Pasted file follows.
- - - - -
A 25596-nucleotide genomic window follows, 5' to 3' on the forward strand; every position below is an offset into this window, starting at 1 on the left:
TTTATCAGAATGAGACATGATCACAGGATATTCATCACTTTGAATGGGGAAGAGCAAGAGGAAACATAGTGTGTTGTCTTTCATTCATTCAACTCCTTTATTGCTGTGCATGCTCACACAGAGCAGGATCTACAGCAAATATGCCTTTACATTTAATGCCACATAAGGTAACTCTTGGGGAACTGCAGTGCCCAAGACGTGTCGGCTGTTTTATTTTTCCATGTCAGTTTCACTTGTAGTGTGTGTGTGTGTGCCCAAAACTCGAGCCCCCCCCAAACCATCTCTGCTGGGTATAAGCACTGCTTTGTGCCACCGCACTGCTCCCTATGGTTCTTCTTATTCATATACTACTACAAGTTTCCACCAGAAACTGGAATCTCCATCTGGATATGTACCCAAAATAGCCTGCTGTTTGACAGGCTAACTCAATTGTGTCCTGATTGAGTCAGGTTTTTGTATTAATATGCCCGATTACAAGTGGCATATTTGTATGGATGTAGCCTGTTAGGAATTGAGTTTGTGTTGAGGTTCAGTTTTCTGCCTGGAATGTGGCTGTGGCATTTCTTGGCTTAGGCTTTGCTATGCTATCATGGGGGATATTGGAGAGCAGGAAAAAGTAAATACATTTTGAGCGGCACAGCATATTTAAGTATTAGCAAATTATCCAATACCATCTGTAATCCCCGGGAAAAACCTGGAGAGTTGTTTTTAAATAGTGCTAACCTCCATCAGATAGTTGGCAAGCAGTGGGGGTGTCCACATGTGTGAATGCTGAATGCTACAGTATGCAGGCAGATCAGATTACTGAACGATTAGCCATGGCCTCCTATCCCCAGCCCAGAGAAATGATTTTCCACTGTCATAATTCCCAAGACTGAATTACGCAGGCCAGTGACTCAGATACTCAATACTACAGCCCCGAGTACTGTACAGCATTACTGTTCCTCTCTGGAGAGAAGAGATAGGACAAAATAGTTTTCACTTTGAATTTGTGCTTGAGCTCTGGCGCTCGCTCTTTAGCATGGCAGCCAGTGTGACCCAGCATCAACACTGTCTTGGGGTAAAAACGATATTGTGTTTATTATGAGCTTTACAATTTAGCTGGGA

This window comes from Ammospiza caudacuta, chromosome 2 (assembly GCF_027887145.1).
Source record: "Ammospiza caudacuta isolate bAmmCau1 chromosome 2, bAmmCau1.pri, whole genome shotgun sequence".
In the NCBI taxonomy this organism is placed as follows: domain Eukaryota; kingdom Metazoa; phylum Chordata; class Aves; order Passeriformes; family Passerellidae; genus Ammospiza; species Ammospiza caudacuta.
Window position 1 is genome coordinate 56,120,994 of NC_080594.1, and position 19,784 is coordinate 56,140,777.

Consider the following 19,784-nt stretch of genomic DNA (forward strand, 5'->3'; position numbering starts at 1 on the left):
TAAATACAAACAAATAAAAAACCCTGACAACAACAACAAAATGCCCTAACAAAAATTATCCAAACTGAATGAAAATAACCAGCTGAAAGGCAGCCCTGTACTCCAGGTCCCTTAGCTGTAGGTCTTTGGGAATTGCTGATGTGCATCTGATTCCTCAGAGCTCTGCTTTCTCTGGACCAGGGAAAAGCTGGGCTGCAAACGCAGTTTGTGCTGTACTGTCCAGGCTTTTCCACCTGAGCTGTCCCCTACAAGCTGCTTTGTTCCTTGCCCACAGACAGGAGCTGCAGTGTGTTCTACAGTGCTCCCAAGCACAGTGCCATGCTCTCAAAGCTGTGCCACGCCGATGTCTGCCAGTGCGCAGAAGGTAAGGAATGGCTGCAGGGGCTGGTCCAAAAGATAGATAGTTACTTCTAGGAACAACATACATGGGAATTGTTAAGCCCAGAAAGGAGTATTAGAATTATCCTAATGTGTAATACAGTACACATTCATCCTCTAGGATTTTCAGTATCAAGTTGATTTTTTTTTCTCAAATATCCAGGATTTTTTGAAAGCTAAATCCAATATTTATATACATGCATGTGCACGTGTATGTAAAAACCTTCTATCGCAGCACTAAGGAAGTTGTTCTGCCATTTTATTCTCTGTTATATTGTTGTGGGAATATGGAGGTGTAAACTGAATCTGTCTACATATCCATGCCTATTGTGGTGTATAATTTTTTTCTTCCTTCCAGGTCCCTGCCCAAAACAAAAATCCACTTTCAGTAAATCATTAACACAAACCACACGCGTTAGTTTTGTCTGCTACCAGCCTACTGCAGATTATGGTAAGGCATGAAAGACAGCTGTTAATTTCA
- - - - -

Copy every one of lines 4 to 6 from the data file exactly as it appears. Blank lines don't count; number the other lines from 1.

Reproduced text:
Source record: "Ammospiza caudacuta isolate bAmmCau1 chromosome 2, bAmmCau1.pri, whole genome shotgun sequence".
In the NCBI taxonomy this organism is placed as follows: domain Eukaryota; kingdom Metazoa; phylum Chordata; class Aves; order Passeriformes; family Passerellidae; genus Ammospiza; species Ammospiza caudacuta.
Window position 1 is genome coordinate 56,120,994 of NC_080594.1, and position 19,784 is coordinate 56,140,777.